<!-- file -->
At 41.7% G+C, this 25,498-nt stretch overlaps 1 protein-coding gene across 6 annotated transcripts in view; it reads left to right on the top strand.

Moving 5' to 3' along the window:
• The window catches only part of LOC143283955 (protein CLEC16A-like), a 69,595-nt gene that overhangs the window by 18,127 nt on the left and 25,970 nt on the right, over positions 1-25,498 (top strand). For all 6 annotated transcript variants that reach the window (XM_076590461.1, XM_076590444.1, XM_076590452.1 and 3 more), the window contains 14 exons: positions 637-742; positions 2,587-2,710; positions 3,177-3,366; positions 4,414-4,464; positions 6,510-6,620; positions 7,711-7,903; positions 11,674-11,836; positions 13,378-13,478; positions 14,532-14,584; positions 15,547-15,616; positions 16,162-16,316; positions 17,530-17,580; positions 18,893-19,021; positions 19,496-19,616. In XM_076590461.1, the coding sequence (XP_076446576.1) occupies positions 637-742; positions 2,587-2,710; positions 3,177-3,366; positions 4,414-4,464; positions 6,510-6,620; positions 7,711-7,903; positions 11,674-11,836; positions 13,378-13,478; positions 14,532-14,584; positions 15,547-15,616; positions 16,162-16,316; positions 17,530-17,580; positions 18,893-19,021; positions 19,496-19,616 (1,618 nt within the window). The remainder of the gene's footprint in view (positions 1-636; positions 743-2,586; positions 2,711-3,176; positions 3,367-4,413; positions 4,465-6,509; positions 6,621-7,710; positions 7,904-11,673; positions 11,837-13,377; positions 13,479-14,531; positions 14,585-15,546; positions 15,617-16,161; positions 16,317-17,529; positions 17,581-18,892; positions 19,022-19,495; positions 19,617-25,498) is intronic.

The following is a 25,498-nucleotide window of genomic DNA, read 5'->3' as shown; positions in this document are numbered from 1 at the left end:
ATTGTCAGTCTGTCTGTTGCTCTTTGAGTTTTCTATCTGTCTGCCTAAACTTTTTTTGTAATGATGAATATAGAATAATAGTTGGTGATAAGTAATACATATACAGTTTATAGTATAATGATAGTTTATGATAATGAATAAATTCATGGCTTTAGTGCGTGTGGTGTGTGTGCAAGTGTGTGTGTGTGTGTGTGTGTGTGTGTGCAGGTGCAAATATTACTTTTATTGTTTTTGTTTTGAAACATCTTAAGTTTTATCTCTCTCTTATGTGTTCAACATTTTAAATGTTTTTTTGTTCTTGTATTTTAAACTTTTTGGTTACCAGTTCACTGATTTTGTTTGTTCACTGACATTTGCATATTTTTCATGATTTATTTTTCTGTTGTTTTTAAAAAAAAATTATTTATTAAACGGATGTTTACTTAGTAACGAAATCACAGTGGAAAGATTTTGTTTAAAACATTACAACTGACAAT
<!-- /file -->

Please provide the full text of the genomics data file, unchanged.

At 41.7% G+C, this 25,498-nt stretch overlaps 1 protein-coding gene across 6 annotated transcripts in view; it reads left to right on the top strand.

Moving 5' to 3' along the window:
• The window catches only part of LOC143283955 (protein CLEC16A-like), a 69,595-nt gene that overhangs the window by 18,127 nt on the left and 25,970 nt on the right, over positions 1-25,498 (top strand). For all 6 annotated transcript variants that reach the window (XM_076590461.1, XM_076590444.1, XM_076590452.1 and 3 more), the window contains 14 exons: positions 637-742; positions 2,587-2,710; positions 3,177-3,366; positions 4,414-4,464; positions 6,510-6,620; positions 7,711-7,903; positions 11,674-11,836; positions 13,378-13,478; positions 14,532-14,584; positions 15,547-15,616; positions 16,162-16,316; positions 17,530-17,580; positions 18,893-19,021; positions 19,496-19,616. In XM_076590461.1, the coding sequence (XP_076446576.1) occupies positions 637-742; positions 2,587-2,710; positions 3,177-3,366; positions 4,414-4,464; positions 6,510-6,620; positions 7,711-7,903; positions 11,674-11,836; positions 13,378-13,478; positions 14,532-14,584; positions 15,547-15,616; positions 16,162-16,316; positions 17,530-17,580; positions 18,893-19,021; positions 19,496-19,616 (1,618 nt within the window). The remainder of the gene's footprint in view (positions 1-636; positions 743-2,586; positions 2,711-3,176; positions 3,367-4,413; positions 4,465-6,509; positions 6,621-7,710; positions 7,904-11,673; positions 11,837-13,377; positions 13,479-14,531; positions 14,585-15,546; positions 15,617-16,161; positions 16,317-17,529; positions 17,581-18,892; positions 19,022-19,495; positions 19,617-25,498) is intronic.

The following is a 25,498-nucleotide window of genomic DNA, read 5'->3' as shown; positions in this document are numbered from 1 at the left end:
ATTGTCAGTCTGTCTGTTGCTCTTTGAGTTTTCTATCTGTCTGCCTAAACTTTTTTTGTAATGATGAATATAGAATAATAGTTGGTGATAAGTAATACATATACAGTTTATAGTATAATGATAGTTTATGATAATGAATAAATTCATGGCTTTAGTGCGTGTGGTGTGTGTGCAAGTGTGTGTGTGTGTGTGTGTGTGTGTGTGCAGGTGCAAATATTACTTTTATTGTTTTTGTTTTGAAACATCTTAAGTTTTATCTCTCTCTTATGTGTTCAACATTTTAAATGTTTTTTTGTTCTTGTATTTTAAACTTTTTGGTTACCAGTTCACTGATTTTGTTTGTTCACTGACATTTGCATATTTTTCATGATTTATTTTTCTGTTGTTTTTAAAAAAAAATTATTTATTAAACGGATGTTTACTTAGTAACGAAATCACAGTGGAAAGATTTTGTTTAAAACATTACAACTGACAAT